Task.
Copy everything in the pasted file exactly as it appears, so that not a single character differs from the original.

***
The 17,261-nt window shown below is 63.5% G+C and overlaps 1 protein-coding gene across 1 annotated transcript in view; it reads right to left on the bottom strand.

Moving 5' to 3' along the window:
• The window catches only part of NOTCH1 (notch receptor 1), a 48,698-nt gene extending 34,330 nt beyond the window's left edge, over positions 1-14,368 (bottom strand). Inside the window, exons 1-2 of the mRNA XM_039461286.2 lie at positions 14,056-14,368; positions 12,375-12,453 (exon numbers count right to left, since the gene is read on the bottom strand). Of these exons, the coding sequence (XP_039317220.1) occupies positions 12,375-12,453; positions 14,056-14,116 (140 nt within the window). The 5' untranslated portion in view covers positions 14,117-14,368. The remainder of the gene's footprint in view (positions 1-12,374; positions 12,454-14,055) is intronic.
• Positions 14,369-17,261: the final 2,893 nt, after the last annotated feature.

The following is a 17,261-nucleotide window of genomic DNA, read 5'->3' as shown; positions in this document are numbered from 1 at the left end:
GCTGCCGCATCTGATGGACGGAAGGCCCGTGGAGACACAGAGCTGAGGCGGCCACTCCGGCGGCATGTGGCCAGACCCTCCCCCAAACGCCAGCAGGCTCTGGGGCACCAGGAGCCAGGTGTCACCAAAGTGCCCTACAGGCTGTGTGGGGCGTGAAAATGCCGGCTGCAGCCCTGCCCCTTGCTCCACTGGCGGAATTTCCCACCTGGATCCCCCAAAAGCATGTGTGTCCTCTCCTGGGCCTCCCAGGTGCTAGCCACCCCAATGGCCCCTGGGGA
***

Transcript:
The 17,261-nt window shown below is 63.5% G+C and overlaps 1 protein-coding gene across 1 annotated transcript in view; it reads right to left on the bottom strand.

Moving 5' to 3' along the window:
• The window catches only part of NOTCH1 (notch receptor 1), a 48,698-nt gene extending 34,330 nt beyond the window's left edge, over positions 1-14,368 (bottom strand). Inside the window, exons 1-2 of the mRNA XM_039461286.2 lie at positions 14,056-14,368; positions 12,375-12,453 (exon numbers count right to left, since the gene is read on the bottom strand). Of these exons, the coding sequence (XP_039317220.1) occupies positions 12,375-12,453; positions 14,056-14,116 (140 nt within the window). The 5' untranslated portion in view covers positions 14,117-14,368. The remainder of the gene's footprint in view (positions 1-12,374; positions 12,454-14,055) is intronic.
• Positions 14,369-17,261: the final 2,893 nt, after the last annotated feature.

The following is a 17,261-nucleotide window of genomic DNA, read 5'->3' as shown; positions in this document are numbered from 1 at the left end:
GCTGCCGCATCTGATGGACGGAAGGCCCGTGGAGACACAGAGCTGAGGCGGCCACTCCGGCGGCATGTGGCCAGACCCTCCCCCAAACGCCAGCAGGCTCTGGGGCACCAGGAGCCAGGTGTCACCAAAGTGCCCTACAGGCTGTGTGGGGCGTGAAAATGCCGGCTGCAGCCCTGCCCCTTGCTCCACTGGCGGAATTTCCCACCTGGATCCCCCAAAAGCATGTGTGTCCTCTCCTGGGCCTCCCAGGTGCTAGCCACCCCAATGGCCCCTGGGGA